BENTON, Ky. (WDRB) – If someone could write a book detailing how to prevent deadly shootings like one his high school experienced about a month ago, Marshall County Schools Superintendent Trent Lovett estimates that person would be a best-selling author.

In the wake of recent shootings at Marshall County High School and Marjory Stoneman Douglas High School in Parkland, Fla., that killed 19 in all, Lovett and many others are contemplating how to prevent future school attacks.

“I don’t know what you could legislate,” Lovett told WDRB News during an interview in his office last week.

Opinions on how to make schools safer vary, even among those who witnessed the carnage in Benton last month.

Some believe beefing up police presence in schools or arming trained teachers and school employees would deter would-be shooters, while others say stricter gun laws would keep firearms away from those who shouldn’t have them. Still more say additional resources should be dedicated to mental health programs in schools to help those who may one day turn violent.

And legislators from both parties have proposed much of this. Bills have been filed that would allow teachers to use non-lethal weapons in life-threatening situations, designate a school staff member to serve as an armed marshal and ban the sale of certain semiautomatic firearms to those younger than 21, for instance.

Marshall County High School students now must pass through a handheld metal detector and have their backpacks checked before entering the school since 15-year-old Gabriel Parker, who faces a pair of murder charges and 14 assault charges, allegedly killed two of his schoolmates – 15-year-olds Bailey Holt and Preston Cope –  last month.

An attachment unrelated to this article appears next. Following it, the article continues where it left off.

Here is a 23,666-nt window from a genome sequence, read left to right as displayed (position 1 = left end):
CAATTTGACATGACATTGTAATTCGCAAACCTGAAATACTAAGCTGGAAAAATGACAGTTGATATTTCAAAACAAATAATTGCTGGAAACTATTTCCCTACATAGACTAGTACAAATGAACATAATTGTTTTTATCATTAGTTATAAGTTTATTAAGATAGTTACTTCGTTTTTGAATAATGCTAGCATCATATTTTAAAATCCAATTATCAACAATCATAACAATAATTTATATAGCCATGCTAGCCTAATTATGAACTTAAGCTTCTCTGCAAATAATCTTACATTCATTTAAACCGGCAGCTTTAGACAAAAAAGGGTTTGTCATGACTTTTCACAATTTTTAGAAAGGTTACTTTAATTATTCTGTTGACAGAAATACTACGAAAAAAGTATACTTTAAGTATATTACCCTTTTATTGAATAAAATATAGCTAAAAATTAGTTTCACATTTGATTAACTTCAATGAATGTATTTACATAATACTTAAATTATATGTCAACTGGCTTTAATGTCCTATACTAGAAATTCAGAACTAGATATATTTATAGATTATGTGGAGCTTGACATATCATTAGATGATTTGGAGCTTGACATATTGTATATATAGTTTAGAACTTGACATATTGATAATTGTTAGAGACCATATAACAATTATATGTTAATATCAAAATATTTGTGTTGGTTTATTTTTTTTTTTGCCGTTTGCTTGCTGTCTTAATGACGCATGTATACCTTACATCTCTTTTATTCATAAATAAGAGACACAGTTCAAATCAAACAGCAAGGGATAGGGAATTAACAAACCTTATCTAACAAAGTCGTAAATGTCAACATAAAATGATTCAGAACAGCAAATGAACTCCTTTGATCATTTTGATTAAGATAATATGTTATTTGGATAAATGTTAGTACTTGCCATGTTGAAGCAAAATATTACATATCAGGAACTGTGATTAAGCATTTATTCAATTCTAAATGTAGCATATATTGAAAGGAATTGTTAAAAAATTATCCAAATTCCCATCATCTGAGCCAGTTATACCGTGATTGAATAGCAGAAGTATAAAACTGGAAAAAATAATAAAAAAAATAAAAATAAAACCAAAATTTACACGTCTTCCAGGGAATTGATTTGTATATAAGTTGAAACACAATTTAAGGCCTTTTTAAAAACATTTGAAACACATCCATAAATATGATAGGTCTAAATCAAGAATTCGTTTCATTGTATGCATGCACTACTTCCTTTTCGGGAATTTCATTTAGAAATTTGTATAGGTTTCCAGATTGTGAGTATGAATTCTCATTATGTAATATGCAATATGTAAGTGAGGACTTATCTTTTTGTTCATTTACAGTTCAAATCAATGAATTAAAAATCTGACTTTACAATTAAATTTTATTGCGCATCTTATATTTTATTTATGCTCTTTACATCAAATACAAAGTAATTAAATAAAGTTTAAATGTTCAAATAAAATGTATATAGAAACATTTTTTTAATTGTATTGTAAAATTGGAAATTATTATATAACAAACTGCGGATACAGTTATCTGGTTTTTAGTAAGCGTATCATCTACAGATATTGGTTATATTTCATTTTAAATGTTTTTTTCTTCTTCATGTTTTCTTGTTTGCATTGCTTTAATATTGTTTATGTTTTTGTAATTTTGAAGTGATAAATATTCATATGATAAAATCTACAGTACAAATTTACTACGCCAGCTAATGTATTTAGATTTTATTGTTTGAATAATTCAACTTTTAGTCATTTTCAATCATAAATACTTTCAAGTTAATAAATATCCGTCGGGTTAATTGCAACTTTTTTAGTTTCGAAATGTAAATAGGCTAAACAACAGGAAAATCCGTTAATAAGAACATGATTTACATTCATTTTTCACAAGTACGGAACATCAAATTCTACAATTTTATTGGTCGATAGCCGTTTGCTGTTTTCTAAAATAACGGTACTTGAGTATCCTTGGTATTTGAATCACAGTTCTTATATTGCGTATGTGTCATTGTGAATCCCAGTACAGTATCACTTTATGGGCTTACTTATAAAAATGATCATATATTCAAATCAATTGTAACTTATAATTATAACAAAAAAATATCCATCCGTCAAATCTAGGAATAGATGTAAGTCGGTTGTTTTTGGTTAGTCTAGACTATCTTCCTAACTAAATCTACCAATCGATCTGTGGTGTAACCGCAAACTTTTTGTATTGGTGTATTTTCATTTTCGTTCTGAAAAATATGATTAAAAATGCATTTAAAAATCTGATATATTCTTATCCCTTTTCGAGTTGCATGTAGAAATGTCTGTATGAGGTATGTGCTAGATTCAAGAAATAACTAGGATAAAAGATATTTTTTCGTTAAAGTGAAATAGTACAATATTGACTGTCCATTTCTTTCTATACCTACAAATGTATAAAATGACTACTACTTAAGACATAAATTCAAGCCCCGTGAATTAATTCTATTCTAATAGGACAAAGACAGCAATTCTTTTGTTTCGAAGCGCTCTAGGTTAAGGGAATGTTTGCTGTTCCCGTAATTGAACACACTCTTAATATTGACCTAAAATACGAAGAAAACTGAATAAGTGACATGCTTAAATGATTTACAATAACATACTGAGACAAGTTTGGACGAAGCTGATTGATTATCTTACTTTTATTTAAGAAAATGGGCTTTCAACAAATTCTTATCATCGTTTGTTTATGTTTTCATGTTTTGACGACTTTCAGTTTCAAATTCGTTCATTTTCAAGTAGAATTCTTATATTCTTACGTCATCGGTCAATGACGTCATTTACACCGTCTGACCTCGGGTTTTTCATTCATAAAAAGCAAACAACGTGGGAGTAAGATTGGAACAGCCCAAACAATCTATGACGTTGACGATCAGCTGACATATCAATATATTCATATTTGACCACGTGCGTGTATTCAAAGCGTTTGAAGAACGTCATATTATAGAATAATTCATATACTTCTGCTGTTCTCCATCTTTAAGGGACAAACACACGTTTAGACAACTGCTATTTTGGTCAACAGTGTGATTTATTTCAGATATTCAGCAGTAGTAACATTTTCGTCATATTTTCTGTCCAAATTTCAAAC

But where the district – and, by extension, the state – goes from there remains to be seen.

Gov. Matt Bevin has blamed the shootings on violent video games, movies and television shows and a general decline in social morality. The House and Senate education committees in Kentucky’s General Assembly are planning to discuss school safety at a meeting Thursday as they contemplate possible legislative responses in hopes of preventing future schoolhouse tragedies.

National school safety consultant William Modzeleski, who worked at the Department of Justice and Department of Education, is scheduled to testify at the meeting on how other states have responded to school shootings.

“We’re hoping to have an open dialogue on the topic,” said Sen. Max Wise, a Campbellsville Republican who chairs the Senate Education Committee. “There will be no legislation that day other than having a speaker who has over 40 years on this particular topic.”